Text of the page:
Berberis repens, Creeping Barberry
Scientific Name: Berberis repens
Common Name: Creeping Barberry
Also Called: Creeping Mahonia, Oregon Grape, Truckee Barberry, (Spanish: Yerba de la Sangre)
Family: Berberidaceae, Barberry Family
Synonyms: (Mahonia repens, Berberis aquifolium var. repens, Berberis sonnei, Mahonia amplectens, Mahonia pumila, Mahonia sonnei, Odostemon pumilus, Odostemon repens)
Size: Up to 2 feet.
Growth Form: Shrub or subshrub; evergreen; glabrous, without thornss or spines.
Leaves: Green; leaves dull on both sides, 5 to 7 foliate, side leaves ovate to elliptic petioles present, margins .ddentate.
Flower Color: Yellow; inflorescence raceme-like, multiple flowers up to 50, fruit a berry, blue, glaucous.
Flowering Season: April to June.
Elevation: 5,000 to 8,500 feet, lower elevations in California (1,000 feet).
Habitat Preferences: Primarily found in higher elevations in coniferous forests.
Recorded Range: In the United States, Berberis repens is found in the central and west in: AZ, CA, CO, ID, IN, MN, MT, ND, NE, NM, NV, OR, PA, SD, TX, UT, WA and WY. It is also native to Canada in Alberta and British Columbia. It is also represented in northern Mexico. In Arizona it is found primarily in the northern half of the state.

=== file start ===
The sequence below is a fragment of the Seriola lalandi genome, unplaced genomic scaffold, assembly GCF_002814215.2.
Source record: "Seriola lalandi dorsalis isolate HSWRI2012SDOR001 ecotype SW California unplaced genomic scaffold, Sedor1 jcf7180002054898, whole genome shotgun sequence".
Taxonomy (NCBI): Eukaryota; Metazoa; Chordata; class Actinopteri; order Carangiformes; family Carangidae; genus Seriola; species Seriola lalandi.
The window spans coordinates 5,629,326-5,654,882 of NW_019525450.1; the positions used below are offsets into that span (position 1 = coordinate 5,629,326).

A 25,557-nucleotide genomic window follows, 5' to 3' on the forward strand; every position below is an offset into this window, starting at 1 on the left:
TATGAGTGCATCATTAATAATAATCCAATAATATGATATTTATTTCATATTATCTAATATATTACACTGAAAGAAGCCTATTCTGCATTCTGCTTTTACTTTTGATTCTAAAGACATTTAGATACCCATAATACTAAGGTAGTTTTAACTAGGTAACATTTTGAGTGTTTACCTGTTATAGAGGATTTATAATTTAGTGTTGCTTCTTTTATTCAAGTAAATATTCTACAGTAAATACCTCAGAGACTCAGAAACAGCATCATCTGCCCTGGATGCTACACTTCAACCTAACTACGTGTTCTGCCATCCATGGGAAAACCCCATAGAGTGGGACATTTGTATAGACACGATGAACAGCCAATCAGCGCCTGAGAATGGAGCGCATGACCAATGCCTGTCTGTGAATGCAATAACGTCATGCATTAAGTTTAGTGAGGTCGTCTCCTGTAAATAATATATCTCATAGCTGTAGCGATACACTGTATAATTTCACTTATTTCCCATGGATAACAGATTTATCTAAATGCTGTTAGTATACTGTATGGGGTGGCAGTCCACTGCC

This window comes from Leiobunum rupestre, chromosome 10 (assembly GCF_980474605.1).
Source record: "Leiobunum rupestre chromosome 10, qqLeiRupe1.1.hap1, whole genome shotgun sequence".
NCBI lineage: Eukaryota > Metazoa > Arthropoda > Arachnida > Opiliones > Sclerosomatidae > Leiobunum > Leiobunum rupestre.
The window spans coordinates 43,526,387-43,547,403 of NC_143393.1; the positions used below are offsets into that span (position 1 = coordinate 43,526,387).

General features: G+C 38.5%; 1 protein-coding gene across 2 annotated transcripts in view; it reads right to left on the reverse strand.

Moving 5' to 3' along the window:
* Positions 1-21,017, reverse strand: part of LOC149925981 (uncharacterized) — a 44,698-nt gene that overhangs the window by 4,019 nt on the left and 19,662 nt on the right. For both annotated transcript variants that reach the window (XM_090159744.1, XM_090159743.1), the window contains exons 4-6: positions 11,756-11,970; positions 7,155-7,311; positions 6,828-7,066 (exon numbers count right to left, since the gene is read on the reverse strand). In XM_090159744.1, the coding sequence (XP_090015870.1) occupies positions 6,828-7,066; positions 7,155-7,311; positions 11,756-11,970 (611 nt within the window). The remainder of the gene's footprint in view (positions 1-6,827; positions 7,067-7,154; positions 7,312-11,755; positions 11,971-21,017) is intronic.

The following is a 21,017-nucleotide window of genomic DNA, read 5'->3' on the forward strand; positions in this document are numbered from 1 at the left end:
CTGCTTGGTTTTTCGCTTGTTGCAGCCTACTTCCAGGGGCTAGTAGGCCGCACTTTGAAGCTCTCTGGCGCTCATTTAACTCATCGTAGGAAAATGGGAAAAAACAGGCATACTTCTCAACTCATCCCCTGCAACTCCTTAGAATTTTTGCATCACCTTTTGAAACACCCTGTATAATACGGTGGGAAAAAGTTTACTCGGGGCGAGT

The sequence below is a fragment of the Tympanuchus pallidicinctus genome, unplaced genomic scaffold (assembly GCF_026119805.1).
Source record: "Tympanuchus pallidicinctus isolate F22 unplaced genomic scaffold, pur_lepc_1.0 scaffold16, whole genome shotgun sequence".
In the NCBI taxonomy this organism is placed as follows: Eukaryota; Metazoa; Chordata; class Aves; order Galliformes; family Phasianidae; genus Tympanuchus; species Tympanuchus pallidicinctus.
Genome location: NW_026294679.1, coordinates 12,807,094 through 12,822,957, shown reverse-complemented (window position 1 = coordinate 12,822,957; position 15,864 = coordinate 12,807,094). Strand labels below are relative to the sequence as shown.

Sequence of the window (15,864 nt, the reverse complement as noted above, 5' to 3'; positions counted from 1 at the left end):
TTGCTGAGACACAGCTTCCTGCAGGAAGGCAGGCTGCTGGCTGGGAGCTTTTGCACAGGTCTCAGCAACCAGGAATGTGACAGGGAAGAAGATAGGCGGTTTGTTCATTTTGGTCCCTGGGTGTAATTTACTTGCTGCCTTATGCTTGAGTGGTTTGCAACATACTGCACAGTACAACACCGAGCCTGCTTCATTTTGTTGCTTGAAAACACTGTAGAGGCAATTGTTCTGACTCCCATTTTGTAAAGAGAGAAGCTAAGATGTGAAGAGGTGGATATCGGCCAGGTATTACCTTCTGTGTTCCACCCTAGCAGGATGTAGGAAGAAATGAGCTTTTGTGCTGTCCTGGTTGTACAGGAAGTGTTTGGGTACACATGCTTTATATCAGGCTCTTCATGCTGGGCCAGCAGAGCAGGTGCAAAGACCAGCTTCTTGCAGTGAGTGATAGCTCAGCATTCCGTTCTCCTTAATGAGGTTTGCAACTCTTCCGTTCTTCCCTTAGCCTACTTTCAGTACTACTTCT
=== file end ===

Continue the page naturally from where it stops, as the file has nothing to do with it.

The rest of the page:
U.S. Weed Information: No data available.
Invasive/Noxious Weed Information: Berberis haematocarpa (=Mahonia) is listed as a prohibited species by the State of Michigan as Mahonia bushes are subject to attack by black stem rust.
Wetland Indicator: No data available.
Threatened/Endangered Information: The State of California has listed Mahonia sonnei (=Berberis repens), Truckee Barberry, as Endangered.
Genus Information: 12 species in Berberis throughout the United States, Canada and Mexico. 2 species in Berberis in Arizona.
The Plant List includes 1,022 scientific plant names of species rank for the genus Berberis. Of these 579 are accepted species names.
Comments: Also see Red Barberry, Berberis haematocarpa.
Creeping Barberry has one or more ethno-botanical uses identified at Native American Ethnobotany, University of Michigan, Dearborn.